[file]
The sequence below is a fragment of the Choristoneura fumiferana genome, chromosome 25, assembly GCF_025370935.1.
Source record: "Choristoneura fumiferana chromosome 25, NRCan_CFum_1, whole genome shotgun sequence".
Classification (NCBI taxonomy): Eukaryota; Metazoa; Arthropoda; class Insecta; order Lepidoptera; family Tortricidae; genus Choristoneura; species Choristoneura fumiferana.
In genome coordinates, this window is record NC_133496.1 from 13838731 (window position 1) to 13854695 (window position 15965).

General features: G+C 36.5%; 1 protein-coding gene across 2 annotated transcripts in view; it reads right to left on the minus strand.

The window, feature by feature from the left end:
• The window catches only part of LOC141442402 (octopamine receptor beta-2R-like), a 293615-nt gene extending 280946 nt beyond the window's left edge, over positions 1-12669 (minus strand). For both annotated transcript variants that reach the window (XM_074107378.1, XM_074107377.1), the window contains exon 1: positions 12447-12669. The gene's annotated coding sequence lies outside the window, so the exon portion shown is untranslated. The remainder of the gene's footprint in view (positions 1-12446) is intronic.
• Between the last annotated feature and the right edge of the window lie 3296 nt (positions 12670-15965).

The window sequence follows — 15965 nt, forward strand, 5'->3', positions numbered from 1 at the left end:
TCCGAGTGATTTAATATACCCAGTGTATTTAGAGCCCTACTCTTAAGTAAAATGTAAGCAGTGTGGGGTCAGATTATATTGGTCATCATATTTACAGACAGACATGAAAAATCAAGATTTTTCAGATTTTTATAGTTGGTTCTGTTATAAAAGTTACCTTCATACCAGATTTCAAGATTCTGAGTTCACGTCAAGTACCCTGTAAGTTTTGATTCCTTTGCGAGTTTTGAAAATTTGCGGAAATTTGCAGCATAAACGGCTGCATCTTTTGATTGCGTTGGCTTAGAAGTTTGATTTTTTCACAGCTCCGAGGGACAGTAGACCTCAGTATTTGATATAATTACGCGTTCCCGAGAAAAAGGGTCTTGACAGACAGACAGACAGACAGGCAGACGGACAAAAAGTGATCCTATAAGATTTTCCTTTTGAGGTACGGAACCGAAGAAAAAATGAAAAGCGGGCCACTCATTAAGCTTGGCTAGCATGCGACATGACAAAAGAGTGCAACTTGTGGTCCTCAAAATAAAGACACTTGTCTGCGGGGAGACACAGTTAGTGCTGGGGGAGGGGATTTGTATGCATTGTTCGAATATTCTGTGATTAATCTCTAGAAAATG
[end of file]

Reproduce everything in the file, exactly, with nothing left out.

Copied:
The sequence below is a fragment of the Choristoneura fumiferana genome, chromosome 25, assembly GCF_025370935.1.
Source record: "Choristoneura fumiferana chromosome 25, NRCan_CFum_1, whole genome shotgun sequence".
Classification (NCBI taxonomy): Eukaryota; Metazoa; Arthropoda; class Insecta; order Lepidoptera; family Tortricidae; genus Choristoneura; species Choristoneura fumiferana.
In genome coordinates, this window is record NC_133496.1 from 13838731 (window position 1) to 13854695 (window position 15965).

General features: G+C 36.5%; 1 protein-coding gene across 2 annotated transcripts in view; it reads right to left on the minus strand.

The window, feature by feature from the left end:
• The window catches only part of LOC141442402 (octopamine receptor beta-2R-like), a 293615-nt gene extending 280946 nt beyond the window's left edge, over positions 1-12669 (minus strand). For both annotated transcript variants that reach the window (XM_074107378.1, XM_074107377.1), the window contains exon 1: positions 12447-12669. The gene's annotated coding sequence lies outside the window, so the exon portion shown is untranslated. The remainder of the gene's footprint in view (positions 1-12446) is intronic.
• Between the last annotated feature and the right edge of the window lie 3296 nt (positions 12670-15965).

The window sequence follows — 15965 nt, forward strand, 5'->3', positions numbered from 1 at the left end:
TCCGAGTGATTTAATATACCCAGTGTATTTAGAGCCCTACTCTTAAGTAAAATGTAAGCAGTGTGGGGTCAGATTATATTGGTCATCATATTTACAGACAGACATGAAAAATCAAGATTTTTCAGATTTTTATAGTTGGTTCTGTTATAAAAGTTACCTTCATACCAGATTTCAAGATTCTGAGTTCACGTCAAGTACCCTGTAAGTTTTGATTCCTTTGCGAGTTTTGAAAATTTGCGGAAATTTGCAGCATAAACGGCTGCATCTTTTGATTGCGTTGGCTTAGAAGTTTGATTTTTTCACAGCTCCGAGGGACAGTAGACCTCAGTATTTGATATAATTACGCGTTCCCGAGAAAAAGGGTCTTGACAGACAGACAGACAGACAGGCAGACGGACAAAAAGTGATCCTATAAGATTTTCCTTTTGAGGTACGGAACCGAAGAAAAAATGAAAAGCGGGCCACTCATTAAGCTTGGCTAGCATGCGACATGACAAAAGAGTGCAACTTGTGGTCCTCAAAATAAAGACACTTGTCTGCGGGGAGACACAGTTAGTGCTGGGGGAGGGGATTTGTATGCATTGTTCGAATATTCTGTGATTAATCTCTAGAAAATG